Creative and cultural uses are already established on the doorstep of the nearby historic Speicherstadt warehouse district, which houses several museums describing the past of this listed ensemble. Now it is also attracting an increasing number of creative people, including artists and gallery owners. The annual open-air Hamburger Jedermann theater production presented by Michael Batz has been an important cultural pioneer. Long before HafenCity was able to become a place of culture, back in the 1990s, this theater experience in Speicherstadt was established as a permanent feature of Hamburg’s cultural scene.
INTERNATIONAL MARITIME MUSEUM HAMBURG
The International Maritime Museum Hamburg opened its doors in the summer of 2008. It took up residence in Kaispeicher B, a warehouse dating from 1879 (architects: Wilhelm Emil Meerwein, Bernhard Hanssen); it is actually the oldest warehouse in HafenCity and the Speicherstadt.
From the summer of 2005, architect Mirjana Markovic had extensively renovated the warehouse at Elbtorquartier, converting it into a museum but leaving its characteristic architecture intact. The ten floors or “decks” of the museum, covering 11,500 sqm, house an exhibition based on the Peter Tamm private maritime collection. Kaispeicher B and its adjacent building also accommodate the Institute of Shipping and Marine History and a library, including an archive.
Hamburg is gaining an incomparable landmark in the shape of the Elbphilharmonie Concert Hall. Swiss star architects Herzog & de Meuron are now erecting a spectacular concert venue within the walls of mighty Kaispeicher A, a cocoa warehouse built between 1963 and 1966 to plans by architect Werner Kallmorgen. Its cubic shape and original brick façades remain intact. Thus by 2016, a worldwide unique architectonic hybrid will have emerged, also housing a five-star hotel, some 45 apartments and a parking garage.
The former warehouse building is crowned by an undulating, curved and inclining glass structure, up to 110m high, blending elements of historic port architecture and contemporary architecture, port tradition and the district’s new identity. A public plaza offering fantastic views of the harbor, HafenCity, the River Elbe and rest of the city will take shape at a height of 37m on the original brick building below the new glass structure.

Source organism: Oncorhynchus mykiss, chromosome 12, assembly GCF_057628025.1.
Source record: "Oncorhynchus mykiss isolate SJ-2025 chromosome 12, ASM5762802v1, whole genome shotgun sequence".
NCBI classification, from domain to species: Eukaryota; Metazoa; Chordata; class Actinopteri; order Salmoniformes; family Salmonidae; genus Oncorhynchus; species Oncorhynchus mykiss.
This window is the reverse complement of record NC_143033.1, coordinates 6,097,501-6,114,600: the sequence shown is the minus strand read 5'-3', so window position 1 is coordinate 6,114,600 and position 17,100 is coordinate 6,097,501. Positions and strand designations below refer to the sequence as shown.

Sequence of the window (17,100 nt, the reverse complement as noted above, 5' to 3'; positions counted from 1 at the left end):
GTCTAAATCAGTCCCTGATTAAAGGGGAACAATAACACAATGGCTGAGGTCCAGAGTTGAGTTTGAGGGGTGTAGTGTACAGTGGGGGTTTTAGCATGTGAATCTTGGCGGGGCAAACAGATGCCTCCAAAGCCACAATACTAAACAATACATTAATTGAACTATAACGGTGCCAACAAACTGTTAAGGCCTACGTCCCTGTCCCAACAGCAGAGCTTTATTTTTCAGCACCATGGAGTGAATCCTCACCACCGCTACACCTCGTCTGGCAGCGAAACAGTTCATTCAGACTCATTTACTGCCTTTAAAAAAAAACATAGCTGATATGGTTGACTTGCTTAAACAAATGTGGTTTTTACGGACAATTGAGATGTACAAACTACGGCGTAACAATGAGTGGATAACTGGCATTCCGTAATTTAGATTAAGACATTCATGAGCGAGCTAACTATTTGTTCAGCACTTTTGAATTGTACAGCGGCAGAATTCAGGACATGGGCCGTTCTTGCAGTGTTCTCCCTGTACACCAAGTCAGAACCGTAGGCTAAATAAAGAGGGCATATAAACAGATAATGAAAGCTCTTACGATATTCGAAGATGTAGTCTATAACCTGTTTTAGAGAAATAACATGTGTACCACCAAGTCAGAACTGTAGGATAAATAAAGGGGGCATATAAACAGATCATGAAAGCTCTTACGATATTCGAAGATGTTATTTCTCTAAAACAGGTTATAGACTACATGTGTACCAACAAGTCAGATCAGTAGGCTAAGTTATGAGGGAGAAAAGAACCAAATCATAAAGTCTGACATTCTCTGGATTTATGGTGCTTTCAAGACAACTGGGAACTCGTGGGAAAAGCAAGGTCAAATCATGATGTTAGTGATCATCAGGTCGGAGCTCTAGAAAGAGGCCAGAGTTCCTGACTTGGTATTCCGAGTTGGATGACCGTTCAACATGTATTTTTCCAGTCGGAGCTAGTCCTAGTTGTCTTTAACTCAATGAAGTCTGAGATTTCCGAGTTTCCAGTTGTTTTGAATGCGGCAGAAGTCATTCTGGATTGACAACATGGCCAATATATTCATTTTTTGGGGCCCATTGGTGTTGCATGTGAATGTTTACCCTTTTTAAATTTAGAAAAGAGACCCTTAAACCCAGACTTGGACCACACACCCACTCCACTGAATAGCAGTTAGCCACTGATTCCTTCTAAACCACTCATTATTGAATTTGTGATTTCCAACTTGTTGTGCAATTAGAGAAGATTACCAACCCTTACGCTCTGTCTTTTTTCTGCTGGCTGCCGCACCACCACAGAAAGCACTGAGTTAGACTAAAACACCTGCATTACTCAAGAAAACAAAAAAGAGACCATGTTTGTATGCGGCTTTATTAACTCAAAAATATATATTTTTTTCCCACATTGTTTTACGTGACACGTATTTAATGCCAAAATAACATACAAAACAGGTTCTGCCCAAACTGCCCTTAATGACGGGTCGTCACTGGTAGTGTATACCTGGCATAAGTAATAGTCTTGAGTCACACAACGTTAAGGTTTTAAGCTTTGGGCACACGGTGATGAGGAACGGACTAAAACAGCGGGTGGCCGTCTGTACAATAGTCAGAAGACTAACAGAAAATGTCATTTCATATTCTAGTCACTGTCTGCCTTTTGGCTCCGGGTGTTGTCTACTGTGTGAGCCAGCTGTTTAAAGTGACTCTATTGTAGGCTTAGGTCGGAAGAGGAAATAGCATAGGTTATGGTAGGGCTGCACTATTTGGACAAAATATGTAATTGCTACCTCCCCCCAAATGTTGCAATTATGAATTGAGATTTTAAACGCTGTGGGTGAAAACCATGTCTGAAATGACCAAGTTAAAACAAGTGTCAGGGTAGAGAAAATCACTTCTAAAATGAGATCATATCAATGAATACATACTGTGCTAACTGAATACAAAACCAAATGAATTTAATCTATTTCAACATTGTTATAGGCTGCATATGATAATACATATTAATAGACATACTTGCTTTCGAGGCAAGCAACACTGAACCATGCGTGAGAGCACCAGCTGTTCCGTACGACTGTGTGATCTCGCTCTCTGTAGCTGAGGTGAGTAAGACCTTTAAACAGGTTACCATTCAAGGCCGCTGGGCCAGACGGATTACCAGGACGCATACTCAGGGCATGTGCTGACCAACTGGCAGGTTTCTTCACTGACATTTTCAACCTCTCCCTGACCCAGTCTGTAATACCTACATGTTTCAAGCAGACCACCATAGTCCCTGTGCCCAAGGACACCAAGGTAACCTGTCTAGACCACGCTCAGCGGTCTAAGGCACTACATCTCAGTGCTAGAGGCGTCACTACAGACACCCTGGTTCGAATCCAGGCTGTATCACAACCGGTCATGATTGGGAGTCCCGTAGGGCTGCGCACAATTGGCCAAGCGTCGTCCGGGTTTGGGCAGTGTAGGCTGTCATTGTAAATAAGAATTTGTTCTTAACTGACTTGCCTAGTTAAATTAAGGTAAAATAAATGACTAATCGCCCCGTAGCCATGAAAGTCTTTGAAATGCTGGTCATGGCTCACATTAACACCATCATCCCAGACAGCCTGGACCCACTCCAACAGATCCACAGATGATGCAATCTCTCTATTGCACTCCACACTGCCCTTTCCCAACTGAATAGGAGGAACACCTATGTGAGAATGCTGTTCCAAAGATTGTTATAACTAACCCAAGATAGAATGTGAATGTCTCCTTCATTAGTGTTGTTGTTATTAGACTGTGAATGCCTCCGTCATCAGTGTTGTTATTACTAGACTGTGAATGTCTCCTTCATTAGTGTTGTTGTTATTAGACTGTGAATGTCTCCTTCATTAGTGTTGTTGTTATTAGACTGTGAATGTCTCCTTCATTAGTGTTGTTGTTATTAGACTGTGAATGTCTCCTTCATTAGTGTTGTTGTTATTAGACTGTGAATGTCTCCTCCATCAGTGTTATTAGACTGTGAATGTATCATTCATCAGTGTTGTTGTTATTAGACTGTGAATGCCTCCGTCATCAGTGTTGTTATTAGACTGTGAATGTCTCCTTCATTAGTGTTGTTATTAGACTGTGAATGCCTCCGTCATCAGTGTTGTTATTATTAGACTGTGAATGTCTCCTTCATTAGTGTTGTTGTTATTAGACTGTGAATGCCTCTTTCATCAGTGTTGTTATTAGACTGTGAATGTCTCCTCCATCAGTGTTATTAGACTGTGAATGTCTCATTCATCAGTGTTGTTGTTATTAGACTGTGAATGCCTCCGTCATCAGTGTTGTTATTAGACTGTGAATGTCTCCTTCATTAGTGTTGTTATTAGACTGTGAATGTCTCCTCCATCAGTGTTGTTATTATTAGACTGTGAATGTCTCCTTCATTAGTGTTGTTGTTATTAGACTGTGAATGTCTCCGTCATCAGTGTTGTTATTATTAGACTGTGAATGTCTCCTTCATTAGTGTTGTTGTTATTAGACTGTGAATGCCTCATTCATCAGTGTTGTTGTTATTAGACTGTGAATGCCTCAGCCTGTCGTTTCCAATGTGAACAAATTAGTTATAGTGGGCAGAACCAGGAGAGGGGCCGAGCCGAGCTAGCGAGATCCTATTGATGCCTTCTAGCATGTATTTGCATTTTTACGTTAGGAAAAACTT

The warehouse shell will be used for car parking, as well as backstage areas and space for musical education. The new glass superstructure will contain two auditoria holding audiences of 2,150 and 550 visitors respectively. The unveiling of the first designs by architects Herzog & de Meuron in 2003 caused an international sensation; yet their plans could only be realized through the unequalled commitment of Hamburg citizens, more than 7,500 of whom promised support and endowments for the construction of the concert hall. However, the city’s contribution will be considerable due to the rising cost of the building.
Another outstanding cultural project will be housed in a building created by Rem Koolhaas and his Office for Metropolitan Architecture (OMA). In early 2008, the Dutch architect presented his reworked designs for the Science Center. The structure, now conceived like a standing, angular ring, will be located right next to the River Elbe in Überseequartier. Emblematically the Science Center opens out toward the port as well as the city, symbolizing a gate into the world of knowledge. The exhibition concept resembles a global scientific experiment kit: the ten key topics will be given an exciting treatment that will make them understandable to children, teens and adults alike. The exhibition concept was developed in 2006 by project development company Groß + Partner in close cooperation with representatives from universities, experts from Hamburg and elsewhere, scientific journalists, officials of the Free and Hanseatic City of Hamburg, and HafenCity Hamburg GmbH. It includes many hands-on exhibits which are designed to be touched and tried out. Through playful exploration and independent experiments learning becomes an exciting experience.
Whether the Science Center will actually be built is still an open question, however. Since the public share of funding (once planned to be EUR 46 million) is no longer available, and operation of the center by the state no longer appears feasible, the Science Center is wholly dependent on the generosity of sponsors, which is not yet forthcoming.